Those who manage their own investments will invariably wonder from time to time if they should seek the services of a financial advisor. While most financial advisors agree there’s no set amount of assets that dictate the use of a financial professional, there usually comes a time or an event that sends an investor in that direction. That event could be something such as receiving a large inheritance or having to take minimum distributions from an IRA or 401(k) account.
At this point, many feel they lack the experience to manage a large sum of money and become afraid they’ll make a grave mistake. After all, many times, the money represents their retirement funds, so it’s critical that it’s handled properly and that it lasts for the duration of the time it’s needed.
While hiring a financial advisor isn’t a requirement and you can certainly manage your money on your own, you’ll want to consider whether you have the expertise to handle it. After all, it’s not likely you’d attempt a complicated repair on your home or car if you didn’t have the expertise to handle it, so why would you expect a different result with a large sum of money? Understanding even just the basics of personal finance and estate planning will take lots of time and learning. For the average individual, it’s not practical to consider doing it alone, which is why when you are doing that mid-year financial review, it may make sense to start considering hiring a financial advisor.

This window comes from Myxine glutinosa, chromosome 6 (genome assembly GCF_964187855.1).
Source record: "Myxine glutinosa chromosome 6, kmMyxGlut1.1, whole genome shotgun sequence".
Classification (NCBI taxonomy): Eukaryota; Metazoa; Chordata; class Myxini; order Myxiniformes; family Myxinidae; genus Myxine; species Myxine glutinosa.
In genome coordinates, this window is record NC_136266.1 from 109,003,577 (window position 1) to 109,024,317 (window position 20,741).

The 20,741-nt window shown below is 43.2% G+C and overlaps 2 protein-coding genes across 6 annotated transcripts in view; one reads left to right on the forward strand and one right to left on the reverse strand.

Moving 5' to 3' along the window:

As you age, your earning power becomes greater and you acquire more assets, making things a lot more complex and critical. Having a financial advisor can help you make the right decision at the right time. In addition, having a financial planner will help you stay the course even during the rocky times, and it’ll make sure you don’t procrastinate and lose opportunities. Having someone looking over your shoulder who knows what he or she is doing is always a good idea.
How Do Financial Advisors Operate?
Advisors who work in the financial field are bound by guidelines the industry lays out to protect the interests of clients. Advisors who operate on a fee-only basis are only paid by the client directly, just like tax accountants and lawyers. They don’t receive commission on products they sell. This is an important distinction and one that you should fully understand before hiring an advisor.
Paying an advisor a percentage of your assets every year may give you pause, but you should consider what you’re getting in return for the fee. As your assets grow, so will your need to seek financial advice, so a fee based on how much money your advisor is helping you manage makes sense. It makes even more sense when you consider the importance of the task of preparing for your retirement or sending your kids to college.
What’s the Difference Between a Fee-only Advisor and Other Types of Advisors?